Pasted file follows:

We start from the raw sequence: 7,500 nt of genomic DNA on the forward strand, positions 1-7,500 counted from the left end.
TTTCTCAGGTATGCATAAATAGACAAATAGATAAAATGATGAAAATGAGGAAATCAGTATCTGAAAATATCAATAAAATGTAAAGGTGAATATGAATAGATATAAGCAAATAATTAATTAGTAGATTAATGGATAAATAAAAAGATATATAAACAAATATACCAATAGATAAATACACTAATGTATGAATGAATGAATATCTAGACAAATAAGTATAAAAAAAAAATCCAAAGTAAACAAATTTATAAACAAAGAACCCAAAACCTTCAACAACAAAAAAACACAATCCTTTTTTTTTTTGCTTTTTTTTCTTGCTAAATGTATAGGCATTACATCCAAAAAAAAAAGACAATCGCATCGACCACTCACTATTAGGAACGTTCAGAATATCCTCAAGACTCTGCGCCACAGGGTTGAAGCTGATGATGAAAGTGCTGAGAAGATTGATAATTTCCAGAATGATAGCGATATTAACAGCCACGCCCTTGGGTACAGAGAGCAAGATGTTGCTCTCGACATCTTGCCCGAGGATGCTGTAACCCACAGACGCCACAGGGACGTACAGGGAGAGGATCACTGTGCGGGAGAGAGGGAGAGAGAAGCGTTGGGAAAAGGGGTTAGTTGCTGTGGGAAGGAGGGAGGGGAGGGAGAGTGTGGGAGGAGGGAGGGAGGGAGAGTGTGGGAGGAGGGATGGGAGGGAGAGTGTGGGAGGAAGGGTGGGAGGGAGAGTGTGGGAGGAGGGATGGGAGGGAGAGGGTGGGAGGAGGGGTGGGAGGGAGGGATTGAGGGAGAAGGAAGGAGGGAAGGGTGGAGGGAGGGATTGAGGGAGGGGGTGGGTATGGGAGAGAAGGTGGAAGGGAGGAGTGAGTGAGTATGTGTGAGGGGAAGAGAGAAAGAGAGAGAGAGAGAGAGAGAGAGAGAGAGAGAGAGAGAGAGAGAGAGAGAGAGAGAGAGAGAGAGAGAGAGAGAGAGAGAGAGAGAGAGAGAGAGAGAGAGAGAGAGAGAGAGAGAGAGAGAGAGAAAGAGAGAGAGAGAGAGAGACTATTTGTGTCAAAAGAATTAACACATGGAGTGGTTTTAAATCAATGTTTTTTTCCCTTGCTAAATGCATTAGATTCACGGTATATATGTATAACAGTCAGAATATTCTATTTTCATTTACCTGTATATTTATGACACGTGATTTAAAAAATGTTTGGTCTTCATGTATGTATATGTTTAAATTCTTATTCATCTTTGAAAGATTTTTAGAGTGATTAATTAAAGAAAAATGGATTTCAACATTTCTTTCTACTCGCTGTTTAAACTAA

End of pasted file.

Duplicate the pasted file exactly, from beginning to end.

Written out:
We start from the raw sequence: 7,500 nt of genomic DNA on the forward strand, positions 1-7,500 counted from the left end.
TTTCTCAGGTATGCATAAATAGACAAATAGATAAAATGATGAAAATGAGGAAATCAGTATCTGAAAATATCAATAAAATGTAAAGGTGAATATGAATAGATATAAGCAAATAATTAATTAGTAGATTAATGGATAAATAAAAAGATATATAAACAAATATACCAATAGATAAATACACTAATGTATGAATGAATGAATATCTAGACAAATAAGTATAAAAAAAAAATCCAAAGTAAACAAATTTATAAACAAAGAACCCAAAACCTTCAACAACAAAAAAACACAATCCTTTTTTTTTTTGCTTTTTTTTCTTGCTAAATGTATAGGCATTACATCCAAAAAAAAAAGACAATCGCATCGACCACTCACTATTAGGAACGTTCAGAATATCCTCAAGACTCTGCGCCACAGGGTTGAAGCTGATGATGAAAGTGCTGAGAAGATTGATAATTTCCAGAATGATAGCGATATTAACAGCCACGCCCTTGGGTACAGAGAGCAAGATGTTGCTCTCGACATCTTGCCCGAGGATGCTGTAACCCACAGACGCCACAGGGACGTACAGGGAGAGGATCACTGTGCGGGAGAGAGGGAGAGAGAAGCGTTGGGAAAAGGGGTTAGTTGCTGTGGGAAGGAGGGAGGGGAGGGAGAGTGTGGGAGGAGGGAGGGAGGGAGAGTGTGGGAGGAGGGATGGGAGGGAGAGTGTGGGAGGAAGGGTGGGAGGGAGAGTGTGGGAGGAGGGATGGGAGGGAGAGGGTGGGAGGAGGGGTGGGAGGGAGGGATTGAGGGAGAAGGAAGGAGGGAAGGGTGGAGGGAGGGATTGAGGGAGGGGGTGGGTATGGGAGAGAAGGTGGAAGGGAGGAGTGAGTGAGTATGTGTGAGGGGAAGAGAGAAAGAGAGAGAGAGAGAGAGAGAGAGAGAGAGAGAGAGAGAGAGAGAGAGAGAGAGAGAGAGAGAGAGAGAGAGAGAGAGAGAGAGAGAGAGAGAGAGAGAGAGAGAGAGAGAGAGAGAGAGAGAGAGAAAGAGAGAGAGAGAGAGAGACTATTTGTGTCAAAAGAATTAACACATGGAGTGGTTTTAAATCAATGTTTTTTTCCCTTGCTAAATGCATTAGATTCACGGTATATATGTATAACAGTCAGAATATTCTATTTTCATTTACCTGTATATTTATGACACGTGATTTAAAAAATGTTTGGTCTTCATGTATGTATATGTTTAAATTCTTATTCATCTTTGAAAGATTTTTAGAGTGATTAATTAAAGAAAAATGGATTTCAACATTTCTTTCTACTCGCTGTTTAAACTAA